Friday, April 2, 2010

An American Hero

My grandpa died on Sunday, March 28th. He was 84 years old. I am still so numb to the fact that both of my grandparents are no longer with us. I loved them so. Yesterday we laid my grandpa to rest at Abraham Lincoln's National Cemetery in Joliet IL. What an honor to have witnessed such a graceful and Honorable event. From the distance as we drove up to the cemetary sight you could see the flags blowing in the air, the Military lined up young and old with their rifles in hand looking so reverent ; all in honor of my grandpa. As they played the Taps song and did the 21 gun- salute I can't explain what a nostalgic experience that was for me. They presented the American Flag to my dad along with the 3 shots they fired. What an amazing sight; My dad was so honored/humbled to be receiving those 2 things that he knew my grandpa earned and would be so proud to have. I will so miss my grandpa's laugh and sense of humor. He was always on "our side" and that will be forever missed. I can picture my grandma and grandpa playing cards, drinking coffee and feeling no pain in Heaven. He sure did love my grandmother. I always loved looking at his tattoo that he had on his arm that said "Betty". I am so glad Olivia has memories of him and I am so grateful that he got to meet Ava. I love you grandpa and I miss you already. If your reading this and have grandparents left here on earth; give them a call. It will probably be the highlight of their day.
Below is some info about the 21 gun- salute that I found interesting.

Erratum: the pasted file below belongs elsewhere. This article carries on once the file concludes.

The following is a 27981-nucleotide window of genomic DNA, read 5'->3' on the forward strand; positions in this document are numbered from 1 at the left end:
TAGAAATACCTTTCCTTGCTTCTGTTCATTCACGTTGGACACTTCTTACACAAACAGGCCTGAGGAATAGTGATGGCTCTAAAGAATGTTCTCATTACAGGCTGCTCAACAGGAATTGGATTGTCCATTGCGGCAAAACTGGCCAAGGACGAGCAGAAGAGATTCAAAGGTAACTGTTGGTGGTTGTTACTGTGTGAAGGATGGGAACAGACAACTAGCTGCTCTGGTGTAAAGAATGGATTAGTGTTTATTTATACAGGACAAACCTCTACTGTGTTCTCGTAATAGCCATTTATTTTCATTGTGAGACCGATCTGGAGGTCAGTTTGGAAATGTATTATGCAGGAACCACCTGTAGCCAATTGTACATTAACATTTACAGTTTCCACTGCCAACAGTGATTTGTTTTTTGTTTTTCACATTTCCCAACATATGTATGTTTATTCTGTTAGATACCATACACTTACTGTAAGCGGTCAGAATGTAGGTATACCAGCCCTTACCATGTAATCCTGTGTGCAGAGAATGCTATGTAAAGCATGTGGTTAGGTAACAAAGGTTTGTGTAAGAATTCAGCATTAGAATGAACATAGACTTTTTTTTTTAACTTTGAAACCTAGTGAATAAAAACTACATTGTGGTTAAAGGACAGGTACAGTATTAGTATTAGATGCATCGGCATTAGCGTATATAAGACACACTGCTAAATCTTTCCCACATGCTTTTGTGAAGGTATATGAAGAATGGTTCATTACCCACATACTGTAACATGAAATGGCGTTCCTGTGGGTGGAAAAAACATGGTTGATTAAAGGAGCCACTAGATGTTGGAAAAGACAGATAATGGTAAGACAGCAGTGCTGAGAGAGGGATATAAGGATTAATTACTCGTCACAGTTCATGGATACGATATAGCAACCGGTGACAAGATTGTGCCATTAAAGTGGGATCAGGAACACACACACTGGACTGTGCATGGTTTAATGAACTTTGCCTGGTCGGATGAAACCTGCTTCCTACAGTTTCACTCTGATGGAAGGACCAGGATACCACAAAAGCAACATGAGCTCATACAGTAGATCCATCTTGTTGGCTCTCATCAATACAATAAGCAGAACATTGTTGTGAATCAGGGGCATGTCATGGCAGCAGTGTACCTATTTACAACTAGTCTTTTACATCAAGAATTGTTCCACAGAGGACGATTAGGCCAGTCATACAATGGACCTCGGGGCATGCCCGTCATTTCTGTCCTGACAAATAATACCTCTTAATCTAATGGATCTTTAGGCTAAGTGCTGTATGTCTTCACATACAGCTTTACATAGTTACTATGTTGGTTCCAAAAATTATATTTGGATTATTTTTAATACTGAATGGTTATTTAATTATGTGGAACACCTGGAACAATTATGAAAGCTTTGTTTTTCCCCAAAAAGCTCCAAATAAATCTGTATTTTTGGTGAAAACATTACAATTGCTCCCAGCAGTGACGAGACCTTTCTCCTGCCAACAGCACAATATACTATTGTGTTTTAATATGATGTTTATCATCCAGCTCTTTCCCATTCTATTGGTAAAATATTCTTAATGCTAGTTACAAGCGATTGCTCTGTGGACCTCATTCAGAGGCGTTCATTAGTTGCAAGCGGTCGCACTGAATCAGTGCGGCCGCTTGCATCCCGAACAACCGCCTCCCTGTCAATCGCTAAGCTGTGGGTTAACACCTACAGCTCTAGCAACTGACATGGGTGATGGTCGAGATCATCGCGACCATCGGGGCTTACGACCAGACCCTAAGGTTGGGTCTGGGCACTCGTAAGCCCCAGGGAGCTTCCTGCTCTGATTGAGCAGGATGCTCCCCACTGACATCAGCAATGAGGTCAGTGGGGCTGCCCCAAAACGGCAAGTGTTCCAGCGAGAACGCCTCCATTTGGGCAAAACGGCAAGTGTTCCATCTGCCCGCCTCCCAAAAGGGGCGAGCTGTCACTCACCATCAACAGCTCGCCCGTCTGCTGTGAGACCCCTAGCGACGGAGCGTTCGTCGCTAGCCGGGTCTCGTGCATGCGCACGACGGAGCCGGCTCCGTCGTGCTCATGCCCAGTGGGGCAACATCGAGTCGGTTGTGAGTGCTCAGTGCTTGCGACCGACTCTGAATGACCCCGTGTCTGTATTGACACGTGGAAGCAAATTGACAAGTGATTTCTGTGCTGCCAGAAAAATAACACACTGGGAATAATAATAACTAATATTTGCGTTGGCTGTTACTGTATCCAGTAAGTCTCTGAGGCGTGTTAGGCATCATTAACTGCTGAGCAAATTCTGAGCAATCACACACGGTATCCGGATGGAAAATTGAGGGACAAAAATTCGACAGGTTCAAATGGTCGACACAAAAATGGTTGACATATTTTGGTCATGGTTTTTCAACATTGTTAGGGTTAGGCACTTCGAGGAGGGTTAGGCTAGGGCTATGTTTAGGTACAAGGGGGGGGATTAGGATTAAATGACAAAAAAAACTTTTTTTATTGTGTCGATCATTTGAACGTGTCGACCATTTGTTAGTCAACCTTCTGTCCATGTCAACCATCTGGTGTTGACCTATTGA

The 21-gun salute is the highest honor that can be given by a nation. The 21-gun naval salute was first adopted by Great Britain, the predominant maritime power world in the 18th-19th centuries, and was later accepted as an international salute.
Early naval gun salutes consisted of seven shots because that was the standard number of weapons on ships and because of mystical properties associated with the number seven. Land batteries, which had more gunpowder than ships, could fire three shots for every one fired at sea, and as a result, batteries on shore fired 21 gun salutes. When the quality of gunpowder improved and it could be stored better at sea, naval ships also adopted the 21-gun salute for greeting each other. In 1730, the British Royal Navy adopted the use of this salute as a commemoration of significant anniversaries. The 21-gun salute was later adopted as a salute to the Royal family as well.

1 comment:

  1. Michele,
    What wonderful journaling. I was honored to be part of this ceremony. Dave was touched by it, also. What wonderful closure!!! We will all miss him and grandma. LOVE, Sharyl